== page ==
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Gilda (1946) Poster

(1946)

Trivia

When Gilda is brought back to Argentina by Tom, she slaps Johnny hard across both sides of his face. In reality, Rita Hayworth's smacks broke two of Glenn Ford's teeth. He held his place until the take was finished.
Rita Hayworth had to wear a corset while shooting "Put the Blame on Mame," as she had given birth to her first daughter, Rebecca Welles, months before filming.
There is a rumour that this film is the only time you hear Rita Hayworth's real singing voice but it is sadly not true. According to the bonus features from the DVD, Rita actually never recorded her own singing voice and was a talented lip-syncher. Anita Ellis dubbed almost all of her singing in Gilda (1946). Rita always wanted to do her own singing, and Columbia Pictures chief Harry Cohn paid for her voice lessons, but she never developed a voice he considered strong enough to be used, and Rita remained bitter about that for the rest of her life.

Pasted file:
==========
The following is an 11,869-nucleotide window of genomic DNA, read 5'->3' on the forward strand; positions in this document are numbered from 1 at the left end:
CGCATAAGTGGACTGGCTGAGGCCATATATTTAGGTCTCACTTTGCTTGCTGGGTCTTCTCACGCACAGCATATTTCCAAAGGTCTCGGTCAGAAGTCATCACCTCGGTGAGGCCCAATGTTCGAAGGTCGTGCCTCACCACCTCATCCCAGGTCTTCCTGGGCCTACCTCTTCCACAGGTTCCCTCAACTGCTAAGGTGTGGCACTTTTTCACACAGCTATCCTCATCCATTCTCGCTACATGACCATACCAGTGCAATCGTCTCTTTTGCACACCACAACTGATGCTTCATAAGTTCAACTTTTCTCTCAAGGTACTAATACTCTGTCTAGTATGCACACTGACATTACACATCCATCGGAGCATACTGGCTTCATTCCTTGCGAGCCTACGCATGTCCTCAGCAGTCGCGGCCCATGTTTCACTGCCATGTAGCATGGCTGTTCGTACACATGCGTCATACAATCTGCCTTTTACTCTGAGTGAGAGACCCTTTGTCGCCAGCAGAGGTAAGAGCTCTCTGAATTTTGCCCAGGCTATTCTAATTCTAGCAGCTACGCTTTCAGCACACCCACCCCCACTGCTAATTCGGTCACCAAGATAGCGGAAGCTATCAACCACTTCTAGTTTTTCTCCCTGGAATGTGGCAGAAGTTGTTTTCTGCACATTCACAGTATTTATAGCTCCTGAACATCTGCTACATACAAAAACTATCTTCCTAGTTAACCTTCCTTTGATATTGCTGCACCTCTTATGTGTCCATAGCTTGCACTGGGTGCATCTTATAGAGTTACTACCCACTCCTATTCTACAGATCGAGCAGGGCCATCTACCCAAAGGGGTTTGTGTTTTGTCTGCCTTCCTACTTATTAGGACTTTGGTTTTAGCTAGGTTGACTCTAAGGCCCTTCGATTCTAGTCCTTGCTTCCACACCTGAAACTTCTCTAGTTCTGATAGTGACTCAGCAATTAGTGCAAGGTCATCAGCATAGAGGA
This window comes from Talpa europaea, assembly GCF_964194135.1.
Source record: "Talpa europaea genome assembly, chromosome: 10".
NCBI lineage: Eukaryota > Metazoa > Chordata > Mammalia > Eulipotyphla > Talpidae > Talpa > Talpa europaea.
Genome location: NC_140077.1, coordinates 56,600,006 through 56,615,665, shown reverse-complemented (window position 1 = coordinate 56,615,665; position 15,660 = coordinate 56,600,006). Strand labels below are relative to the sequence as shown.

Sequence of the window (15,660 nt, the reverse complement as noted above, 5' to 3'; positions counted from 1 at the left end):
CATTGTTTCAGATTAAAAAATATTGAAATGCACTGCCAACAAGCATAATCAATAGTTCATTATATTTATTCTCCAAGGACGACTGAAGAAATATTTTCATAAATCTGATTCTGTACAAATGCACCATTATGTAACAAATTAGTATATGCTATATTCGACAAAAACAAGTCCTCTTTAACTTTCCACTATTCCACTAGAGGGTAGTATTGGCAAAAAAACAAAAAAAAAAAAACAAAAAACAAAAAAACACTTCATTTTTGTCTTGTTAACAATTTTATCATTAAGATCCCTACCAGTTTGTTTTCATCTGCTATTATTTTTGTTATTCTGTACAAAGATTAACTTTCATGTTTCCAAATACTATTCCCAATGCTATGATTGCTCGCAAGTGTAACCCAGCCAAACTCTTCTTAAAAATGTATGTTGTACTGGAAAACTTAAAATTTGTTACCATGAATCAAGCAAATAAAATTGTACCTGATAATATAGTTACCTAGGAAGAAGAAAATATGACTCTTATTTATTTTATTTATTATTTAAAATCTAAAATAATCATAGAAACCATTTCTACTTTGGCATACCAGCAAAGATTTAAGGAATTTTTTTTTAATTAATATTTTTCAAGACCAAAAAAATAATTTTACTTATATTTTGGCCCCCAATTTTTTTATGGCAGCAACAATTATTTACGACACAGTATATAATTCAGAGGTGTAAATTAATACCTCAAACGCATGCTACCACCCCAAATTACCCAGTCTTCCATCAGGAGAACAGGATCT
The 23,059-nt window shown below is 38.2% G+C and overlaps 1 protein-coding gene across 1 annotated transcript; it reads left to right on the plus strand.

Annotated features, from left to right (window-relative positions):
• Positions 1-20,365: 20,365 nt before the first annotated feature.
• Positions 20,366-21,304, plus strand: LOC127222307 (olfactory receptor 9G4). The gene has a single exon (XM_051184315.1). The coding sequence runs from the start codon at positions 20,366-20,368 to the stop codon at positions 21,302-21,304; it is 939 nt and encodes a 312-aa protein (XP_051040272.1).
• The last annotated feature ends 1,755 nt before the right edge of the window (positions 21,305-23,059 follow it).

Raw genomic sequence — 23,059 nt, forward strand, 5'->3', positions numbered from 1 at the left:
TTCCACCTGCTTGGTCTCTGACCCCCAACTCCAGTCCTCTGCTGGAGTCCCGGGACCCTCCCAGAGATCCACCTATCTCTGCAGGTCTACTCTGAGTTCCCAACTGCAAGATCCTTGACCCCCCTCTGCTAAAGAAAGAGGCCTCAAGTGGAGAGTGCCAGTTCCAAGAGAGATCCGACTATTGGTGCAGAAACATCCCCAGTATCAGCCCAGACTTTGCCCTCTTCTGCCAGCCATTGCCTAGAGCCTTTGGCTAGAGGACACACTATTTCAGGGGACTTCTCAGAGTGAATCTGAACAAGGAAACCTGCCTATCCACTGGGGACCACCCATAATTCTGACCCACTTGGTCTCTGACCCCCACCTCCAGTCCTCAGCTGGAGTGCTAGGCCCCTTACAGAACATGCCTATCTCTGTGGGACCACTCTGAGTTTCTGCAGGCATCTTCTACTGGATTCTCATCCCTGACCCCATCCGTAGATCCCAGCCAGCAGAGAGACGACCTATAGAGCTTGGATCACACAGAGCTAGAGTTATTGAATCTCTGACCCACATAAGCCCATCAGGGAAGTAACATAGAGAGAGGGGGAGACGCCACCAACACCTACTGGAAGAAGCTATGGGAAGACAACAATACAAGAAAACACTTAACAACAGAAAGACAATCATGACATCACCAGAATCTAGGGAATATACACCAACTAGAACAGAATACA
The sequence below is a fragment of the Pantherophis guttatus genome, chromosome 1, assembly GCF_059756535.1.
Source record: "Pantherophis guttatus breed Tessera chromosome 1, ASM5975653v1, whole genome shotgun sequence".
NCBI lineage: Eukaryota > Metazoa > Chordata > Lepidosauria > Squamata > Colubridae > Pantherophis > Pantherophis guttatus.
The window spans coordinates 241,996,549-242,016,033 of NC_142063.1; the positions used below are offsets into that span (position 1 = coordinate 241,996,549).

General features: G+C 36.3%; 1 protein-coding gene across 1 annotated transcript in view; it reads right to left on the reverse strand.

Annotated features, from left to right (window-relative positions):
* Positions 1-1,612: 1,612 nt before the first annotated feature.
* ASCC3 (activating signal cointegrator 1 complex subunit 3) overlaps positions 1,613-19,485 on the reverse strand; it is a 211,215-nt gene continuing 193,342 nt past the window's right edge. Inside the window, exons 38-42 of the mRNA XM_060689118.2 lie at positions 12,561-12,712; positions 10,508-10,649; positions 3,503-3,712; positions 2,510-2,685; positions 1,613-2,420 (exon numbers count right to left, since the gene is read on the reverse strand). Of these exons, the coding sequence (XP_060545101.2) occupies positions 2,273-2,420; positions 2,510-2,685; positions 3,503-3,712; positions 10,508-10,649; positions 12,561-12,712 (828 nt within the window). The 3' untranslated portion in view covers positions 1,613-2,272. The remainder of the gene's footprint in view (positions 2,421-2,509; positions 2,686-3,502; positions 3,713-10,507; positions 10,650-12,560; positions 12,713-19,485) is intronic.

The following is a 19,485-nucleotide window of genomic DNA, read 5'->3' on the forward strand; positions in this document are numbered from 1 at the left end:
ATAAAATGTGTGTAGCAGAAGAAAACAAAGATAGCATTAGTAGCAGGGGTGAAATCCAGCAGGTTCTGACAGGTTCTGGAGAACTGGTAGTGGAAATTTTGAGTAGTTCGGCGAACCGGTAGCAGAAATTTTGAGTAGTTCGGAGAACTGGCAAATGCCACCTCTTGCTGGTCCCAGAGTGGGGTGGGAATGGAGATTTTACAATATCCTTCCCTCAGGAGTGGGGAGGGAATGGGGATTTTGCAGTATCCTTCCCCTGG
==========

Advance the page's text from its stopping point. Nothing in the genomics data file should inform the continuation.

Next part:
Selected by the Library of Congress for preservation in the National Film Registry in December 2013.
The movie's poster was as #6 of "The 25 Best Movie Posters Ever" by Premiere.
According to the commentary provided on TCM following the showing of Gilda, Anita Ellis did voice the big production song "Put the Blame on Mame"; however, Rita Hayworth was indeed singing that song in the scene where she is strumming the guitar at the bar.
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The photo of Johnny Farrell as a baby is a picture of Glenn Ford's real-life son, Peter Ford.
In the V-E Day scene, the crowd in the Casino is singing the 'Marcha de San Lorenzo' (San Lorenzo's March), instead of the Argentine national anthem (which would have been the logical theme to sing at that occasion). This piece of music honors a famous battle in Argentine history, and is usually played only in the festivities related to Argentine hero José de San Martín.
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Michael Jackson was digitally added during Rita Hayworth's performance for his This Is It concert. The clip was to be shown to the audience during the Smooth Criminal performance.
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Jean Louis's inspiration for Gilda's black dress was John Singer Sargent's controversial 1884 'Portrait of Madame X', now in the Metropolitan Museum of Art, NYC.
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Included among the "1001 Movies You Must See Before You Die", edited by Steven Schneider.
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Goofs | Crazy Credits | Quotes | Alternate Versions | Connections | Soundtracks

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